Win a copy of 5 Acres & A Dream The Sequel this week in the Homestead forum!
  • Post Reply Bookmark Topic Watch Topic
  • New Topic
permaculture forums growies critters building homesteading energy monies kitchen purity ungarbage community wilderness fiber arts art permaculture artisans regional education skip experiences global resources cider press projects digital market permies.com private forums all forums
this forum made possible by our volunteer staff, including ...
master stewards:
  • Nicole Alderman
  • r ranson
  • Anne Miller
  • Pearl Sutton
  • Mike Haasl
stewards:
  • paul wheaton
  • Joylynn Hardesty
  • Dave Burton
master gardeners:
  • jordan barton
  • Greg Martin
  • Steve Thorn
gardeners:
  • Carla Burke
  • Jay Angler
  • Kate Downham

A new adventure, began earlier then expected

 
gardener
Posts: 824
Location: south central VA 7B
129
forest garden fungi trees books bee solar
  • Likes 12
  • Mark post as helpful
  • send pies
  • Quote
  • Report post to moderator
Many know that after 20 years, we put our farm in VA in the market (There’s a thread on permies).  Our future destination is a small spot in the mountains in NC, in an artist community.  The place we found, or that found us, was in dyer need of a rescue.  We’ve spent time on & off working on the place and doing fire safety and some hardscape.  We cruised up the last of Feb for a couple weeks to get some more work done and because of the virus, are still here.  It wasn’t planned, but things happen as they should.  I found myself on a plot without any food growing so being sequestered has worked fine.  Gardens have progressed pretty fast and I wanted to share a photo timeline. This journey began 15 months ago.  We are zone 6 (moving up that scale steadily), the worse clay, mica excuse for soil with 0 organic matter, no humus or top soil, on a ridge with impressive winds, 55” annual rainfall, but in 2018 almost 100”, an initial 18 degree slope.  Huge wild Rhododendrons, well over 12’, which are the fuel for wildfires here.  That where this log will begin.  
AE118559-4583-49B8-9113-6066A407C9C5.png
Stupid Rhodes draped over the deck, covered a garage etc
Stupid Rhodes draped over the deck, covered a garage etc
C1679407-8834-404C-9301-3881EFDC49FC.png
This shows the slope
This shows the slope
777A3781-208C-4EBE-94DC-9C6D189F955A.png
I left tall stumps to use as back-stops to build above ground hugels and have several level planting areas.
I left tall stumps to use as back-stops to build above ground hugels and have several level planting areas.
869EF839-57CC-4E27-9B95-B32CF74BC48D.png
[Thumbnail for 869EF839-57CC-4E27-9B95-B32CF74BC48D.png]
4A265A36-301E-42AE-A68A-F5CD56A7467C.png
I took the large grassy area and installed 2-8’ tall boulder terraces to help ease the impressive grade
I took the large grassy area and installed 2-8’ tall boulder terraces to help ease the impressive grade
997D8478-DF02-47A9-B015-D3A7F107A24D.jpeg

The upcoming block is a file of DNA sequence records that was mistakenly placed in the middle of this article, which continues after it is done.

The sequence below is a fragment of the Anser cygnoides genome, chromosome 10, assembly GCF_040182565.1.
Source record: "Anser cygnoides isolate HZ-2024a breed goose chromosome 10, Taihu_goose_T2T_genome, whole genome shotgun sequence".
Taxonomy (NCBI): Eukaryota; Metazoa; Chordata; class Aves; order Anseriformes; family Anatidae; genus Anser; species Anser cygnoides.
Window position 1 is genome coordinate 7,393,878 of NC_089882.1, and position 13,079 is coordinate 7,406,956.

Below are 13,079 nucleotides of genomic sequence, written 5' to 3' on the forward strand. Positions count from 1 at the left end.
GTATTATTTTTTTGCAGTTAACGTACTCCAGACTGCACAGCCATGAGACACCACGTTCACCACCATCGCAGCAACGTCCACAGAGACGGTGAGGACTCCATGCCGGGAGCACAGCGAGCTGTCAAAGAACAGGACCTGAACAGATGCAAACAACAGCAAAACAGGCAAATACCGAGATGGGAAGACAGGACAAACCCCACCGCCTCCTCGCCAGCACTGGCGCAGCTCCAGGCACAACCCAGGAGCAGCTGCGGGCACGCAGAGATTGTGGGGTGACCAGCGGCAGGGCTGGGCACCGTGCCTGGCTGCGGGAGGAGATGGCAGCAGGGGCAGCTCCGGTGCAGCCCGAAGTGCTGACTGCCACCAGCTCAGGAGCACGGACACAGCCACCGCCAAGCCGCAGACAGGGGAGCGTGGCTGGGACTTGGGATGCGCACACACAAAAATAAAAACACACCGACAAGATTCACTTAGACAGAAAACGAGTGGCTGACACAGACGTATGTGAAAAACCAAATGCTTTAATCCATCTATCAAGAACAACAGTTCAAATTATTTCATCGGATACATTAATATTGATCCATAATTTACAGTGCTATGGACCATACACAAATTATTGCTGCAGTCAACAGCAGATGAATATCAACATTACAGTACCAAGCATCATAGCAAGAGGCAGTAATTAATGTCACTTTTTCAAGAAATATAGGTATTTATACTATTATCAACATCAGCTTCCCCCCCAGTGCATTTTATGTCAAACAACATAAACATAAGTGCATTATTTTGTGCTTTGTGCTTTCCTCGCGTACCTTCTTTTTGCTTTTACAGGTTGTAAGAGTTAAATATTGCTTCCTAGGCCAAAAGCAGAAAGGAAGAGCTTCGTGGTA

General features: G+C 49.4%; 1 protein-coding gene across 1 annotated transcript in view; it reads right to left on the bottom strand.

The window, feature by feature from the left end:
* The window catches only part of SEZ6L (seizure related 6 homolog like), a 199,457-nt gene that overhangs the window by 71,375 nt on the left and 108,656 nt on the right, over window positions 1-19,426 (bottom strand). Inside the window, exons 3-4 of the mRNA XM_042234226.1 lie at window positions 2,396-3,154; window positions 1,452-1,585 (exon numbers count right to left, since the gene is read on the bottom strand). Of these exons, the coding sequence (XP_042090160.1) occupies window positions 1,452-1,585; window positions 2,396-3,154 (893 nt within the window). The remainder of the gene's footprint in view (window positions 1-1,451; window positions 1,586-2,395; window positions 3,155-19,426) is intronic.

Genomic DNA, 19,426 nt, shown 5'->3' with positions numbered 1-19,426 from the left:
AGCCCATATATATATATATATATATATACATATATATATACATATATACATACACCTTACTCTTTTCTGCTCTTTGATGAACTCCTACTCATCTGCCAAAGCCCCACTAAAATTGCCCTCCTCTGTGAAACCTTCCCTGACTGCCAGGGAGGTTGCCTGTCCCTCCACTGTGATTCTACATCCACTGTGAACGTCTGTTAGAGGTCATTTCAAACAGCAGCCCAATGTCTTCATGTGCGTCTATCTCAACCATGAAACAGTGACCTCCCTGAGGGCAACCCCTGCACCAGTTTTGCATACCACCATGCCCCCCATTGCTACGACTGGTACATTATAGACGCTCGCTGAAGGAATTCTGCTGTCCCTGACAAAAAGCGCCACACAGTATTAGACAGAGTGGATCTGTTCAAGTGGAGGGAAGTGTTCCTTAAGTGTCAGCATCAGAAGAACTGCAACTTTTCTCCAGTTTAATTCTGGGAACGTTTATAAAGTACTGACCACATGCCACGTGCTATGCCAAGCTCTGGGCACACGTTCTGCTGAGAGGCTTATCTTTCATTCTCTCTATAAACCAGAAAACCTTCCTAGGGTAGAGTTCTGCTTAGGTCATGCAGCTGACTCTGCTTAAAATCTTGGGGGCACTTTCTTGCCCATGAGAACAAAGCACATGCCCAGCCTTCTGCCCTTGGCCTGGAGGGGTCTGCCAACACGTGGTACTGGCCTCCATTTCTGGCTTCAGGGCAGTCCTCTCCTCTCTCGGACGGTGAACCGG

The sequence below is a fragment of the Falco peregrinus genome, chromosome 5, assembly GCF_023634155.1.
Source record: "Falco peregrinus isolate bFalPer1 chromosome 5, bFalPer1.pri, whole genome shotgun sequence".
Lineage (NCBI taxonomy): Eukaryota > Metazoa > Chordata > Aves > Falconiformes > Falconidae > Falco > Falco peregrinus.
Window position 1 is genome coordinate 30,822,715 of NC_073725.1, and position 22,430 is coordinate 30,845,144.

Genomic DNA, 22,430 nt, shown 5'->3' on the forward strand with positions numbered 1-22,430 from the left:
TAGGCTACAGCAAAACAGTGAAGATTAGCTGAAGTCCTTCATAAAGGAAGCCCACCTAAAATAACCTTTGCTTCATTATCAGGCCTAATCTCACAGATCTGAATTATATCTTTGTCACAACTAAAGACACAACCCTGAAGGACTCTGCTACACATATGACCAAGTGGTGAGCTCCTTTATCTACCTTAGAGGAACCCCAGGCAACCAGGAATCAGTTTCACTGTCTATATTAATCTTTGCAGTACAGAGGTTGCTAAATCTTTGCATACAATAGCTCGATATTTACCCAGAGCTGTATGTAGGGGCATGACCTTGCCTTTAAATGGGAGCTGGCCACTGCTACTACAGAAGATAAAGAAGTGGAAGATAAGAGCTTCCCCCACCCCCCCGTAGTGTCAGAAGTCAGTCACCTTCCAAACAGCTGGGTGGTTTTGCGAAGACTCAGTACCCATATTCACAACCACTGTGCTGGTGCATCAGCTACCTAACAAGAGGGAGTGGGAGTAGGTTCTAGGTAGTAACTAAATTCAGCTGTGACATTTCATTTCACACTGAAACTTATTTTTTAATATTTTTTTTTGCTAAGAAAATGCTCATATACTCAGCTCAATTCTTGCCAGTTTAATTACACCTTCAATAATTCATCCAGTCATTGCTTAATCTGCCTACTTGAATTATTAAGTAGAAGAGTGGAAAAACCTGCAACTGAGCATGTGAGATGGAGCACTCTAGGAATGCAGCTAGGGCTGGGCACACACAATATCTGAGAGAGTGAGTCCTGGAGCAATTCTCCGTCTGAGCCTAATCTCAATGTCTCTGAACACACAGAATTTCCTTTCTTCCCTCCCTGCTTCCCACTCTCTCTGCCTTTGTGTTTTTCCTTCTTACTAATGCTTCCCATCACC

In December, we built a walkway and viewing deck
In December, we built a walkway and viewing deck
6B4291DA-7FF0-4EC6-8305-0FE5005B0DC0.jpeg
I had dug some ditches to direct water away from the future garden site before heading back to VA for Jan & Feb
I had dug some ditches to direct water away from the future garden site before heading back to VA for Jan & Feb
9B850717-5683-44E1-B42D-8893B8AE3936.jpeg
Since we realized we would be for a while- I quickly did a design and began getting veggies in the ground.
Since we realized we would be for a while- I quickly did a design and began getting veggies in the ground.
C391A5D1-AFA7-4B5B-8749-AA2EE22D443B.jpeg
[Thumbnail for C391A5D1-AFA7-4B5B-8749-AA2EE22D443B.jpeg]
D9E5D9A7-38B8-4668-A4D0-A6CA76D3D362.jpeg
I started cutting in beds, awake and berm fashion, and decided ditches with the rainfall made more sense, once I saw the initial ones fill with silt.
I started cutting in beds, awake and berm fashion, and decided ditches with the rainfall made more sense, once I saw the initial ones fill with silt.
3BACBAC2-4CC1-4FBE-866E-C521485FE113.jpeg
Several beds with veggies, asparagus bed, Potatoes are in, a couple seeded beds and beds ready for prep for warmer crops.
Several beds with veggies, asparagus bed, Potatoes are in, a couple seeded beds and beds ready for prep for warmer crops.
0C04F5CB-AB53-4AE2-B3A0-D53DAA2ED592.jpeg
[Thumbnail for 0C04F5CB-AB53-4AE2-B3A0-D53DAA2ED592.jpeg]
DABBD738-E95B-4AE7-869D-B3E5BDAF1ED9.jpeg
Going vertical with grape vines vs the traditional “T”
Going vertical with grape vines vs the traditional “T”
 
Marianne Cicala
gardener
Posts: 824
Location: south central VA 7B
129
forest garden fungi trees books bee solar
  • Likes 7
  • Mark post as helpful
  • send pies
  • Quote
  • Report post to moderator
We are using what we find in the woods as well as some unscreened top soil I picked up last year.  We had to remove some mangled hardwoods last year and chipped them so there was a big pile of mulch, which over the last 8 months is loaded with mycelium. That was used as a base on the beds, followed by a thick layer of decomposing leaves from the woods, kitchen scraps, more leaves then coated with the top soil to seed and then another layer of mulch.